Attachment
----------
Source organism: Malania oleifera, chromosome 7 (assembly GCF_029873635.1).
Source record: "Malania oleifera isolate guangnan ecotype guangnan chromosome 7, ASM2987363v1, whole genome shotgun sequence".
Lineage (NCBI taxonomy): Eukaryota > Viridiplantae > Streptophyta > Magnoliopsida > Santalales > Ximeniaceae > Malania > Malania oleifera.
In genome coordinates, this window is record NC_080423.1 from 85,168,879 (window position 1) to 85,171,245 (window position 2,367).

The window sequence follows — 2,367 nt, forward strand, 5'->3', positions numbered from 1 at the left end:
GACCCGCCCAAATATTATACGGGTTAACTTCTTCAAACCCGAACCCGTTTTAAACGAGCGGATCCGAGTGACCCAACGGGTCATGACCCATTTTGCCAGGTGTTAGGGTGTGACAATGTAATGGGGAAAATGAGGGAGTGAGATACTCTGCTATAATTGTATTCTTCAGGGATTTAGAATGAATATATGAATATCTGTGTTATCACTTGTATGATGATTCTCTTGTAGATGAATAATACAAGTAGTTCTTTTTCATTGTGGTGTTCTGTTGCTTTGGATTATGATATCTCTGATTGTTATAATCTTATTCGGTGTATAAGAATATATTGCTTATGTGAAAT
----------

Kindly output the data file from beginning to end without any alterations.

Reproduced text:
Source organism: Malania oleifera, chromosome 7 (assembly GCF_029873635.1).
Source record: "Malania oleifera isolate guangnan ecotype guangnan chromosome 7, ASM2987363v1, whole genome shotgun sequence".
Lineage (NCBI taxonomy): Eukaryota > Viridiplantae > Streptophyta > Magnoliopsida > Santalales > Ximeniaceae > Malania > Malania oleifera.
In genome coordinates, this window is record NC_080423.1 from 85,168,879 (window position 1) to 85,171,245 (window position 2,367).

The window sequence follows — 2,367 nt, forward strand, 5'->3', positions numbered from 1 at the left end:
GACCCGCCCAAATATTATACGGGTTAACTTCTTCAAACCCGAACCCGTTTTAAACGAGCGGATCCGAGTGACCCAACGGGTCATGACCCATTTTGCCAGGTGTTAGGGTGTGACAATGTAATGGGGAAAATGAGGGAGTGAGATACTCTGCTATAATTGTATTCTTCAGGGATTTAGAATGAATATATGAATATCTGTGTTATCACTTGTATGATGATTCTCTTGTAGATGAATAATACAAGTAGTTCTTTTTCATTGTGGTGTTCTGTTGCTTTGGATTATGATATCTCTGATTGTTATAATCTTATTCGGTGTATAAGAATATATTGCTTATGTGAAAT